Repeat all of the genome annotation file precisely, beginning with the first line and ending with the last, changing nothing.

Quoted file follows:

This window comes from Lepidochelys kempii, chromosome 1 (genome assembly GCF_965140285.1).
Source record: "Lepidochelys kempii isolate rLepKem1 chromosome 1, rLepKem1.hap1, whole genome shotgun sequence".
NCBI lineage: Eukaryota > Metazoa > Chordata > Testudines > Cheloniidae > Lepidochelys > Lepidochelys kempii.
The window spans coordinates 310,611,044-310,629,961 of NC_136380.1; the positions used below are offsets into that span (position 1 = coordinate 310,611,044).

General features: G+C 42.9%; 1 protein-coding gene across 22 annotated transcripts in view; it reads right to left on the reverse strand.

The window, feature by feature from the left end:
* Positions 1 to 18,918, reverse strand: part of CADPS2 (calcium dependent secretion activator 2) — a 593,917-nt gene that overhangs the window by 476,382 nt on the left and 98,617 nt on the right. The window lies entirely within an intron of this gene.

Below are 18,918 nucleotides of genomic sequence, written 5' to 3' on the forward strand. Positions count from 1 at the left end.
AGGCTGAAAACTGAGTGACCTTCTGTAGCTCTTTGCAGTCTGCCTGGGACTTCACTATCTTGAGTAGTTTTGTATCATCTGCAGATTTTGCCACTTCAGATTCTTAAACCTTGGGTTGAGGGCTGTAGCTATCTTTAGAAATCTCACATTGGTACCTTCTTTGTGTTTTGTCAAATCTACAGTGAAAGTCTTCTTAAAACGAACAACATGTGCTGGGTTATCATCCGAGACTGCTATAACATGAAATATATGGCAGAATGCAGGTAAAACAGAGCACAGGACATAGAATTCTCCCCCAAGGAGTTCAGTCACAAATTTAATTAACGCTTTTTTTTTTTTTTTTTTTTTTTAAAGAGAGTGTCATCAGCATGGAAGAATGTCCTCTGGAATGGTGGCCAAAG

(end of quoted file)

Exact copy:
This window comes from Lepidochelys kempii, chromosome 1 (genome assembly GCF_965140285.1).
Source record: "Lepidochelys kempii isolate rLepKem1 chromosome 1, rLepKem1.hap1, whole genome shotgun sequence".
NCBI lineage: Eukaryota > Metazoa > Chordata > Testudines > Cheloniidae > Lepidochelys > Lepidochelys kempii.
The window spans coordinates 310,611,044-310,629,961 of NC_136380.1; the positions used below are offsets into that span (position 1 = coordinate 310,611,044).

General features: G+C 42.9%; 1 protein-coding gene across 22 annotated transcripts in view; it reads right to left on the reverse strand.

The window, feature by feature from the left end:
* Positions 1 to 18,918, reverse strand: part of CADPS2 (calcium dependent secretion activator 2) — a 593,917-nt gene that overhangs the window by 476,382 nt on the left and 98,617 nt on the right. The window lies entirely within an intron of this gene.

Below are 18,918 nucleotides of genomic sequence, written 5' to 3' on the forward strand. Positions count from 1 at the left end.
AGGCTGAAAACTGAGTGACCTTCTGTAGCTCTTTGCAGTCTGCCTGGGACTTCACTATCTTGAGTAGTTTTGTATCATCTGCAGATTTTGCCACTTCAGATTCTTAAACCTTGGGTTGAGGGCTGTAGCTATCTTTAGAAATCTCACATTGGTACCTTCTTTGTGTTTTGTCAAATCTACAGTGAAAGTCTTCTTAAAACGAACAACATGTGCTGGGTTATCATCCGAGACTGCTATAACATGAAATATATGGCAGAATGCAGGTAAAACAGAGCACAGGACATAGAATTCTCCCCCAAGGAGTTCAGTCACAAATTTAATTAACGCTTTTTTTTTTTTTTTTTTTTTTTAAAGAGAGTGTCATCAGCATGGAAGAATGTCCTCTGGAATGGTGGCCAAAG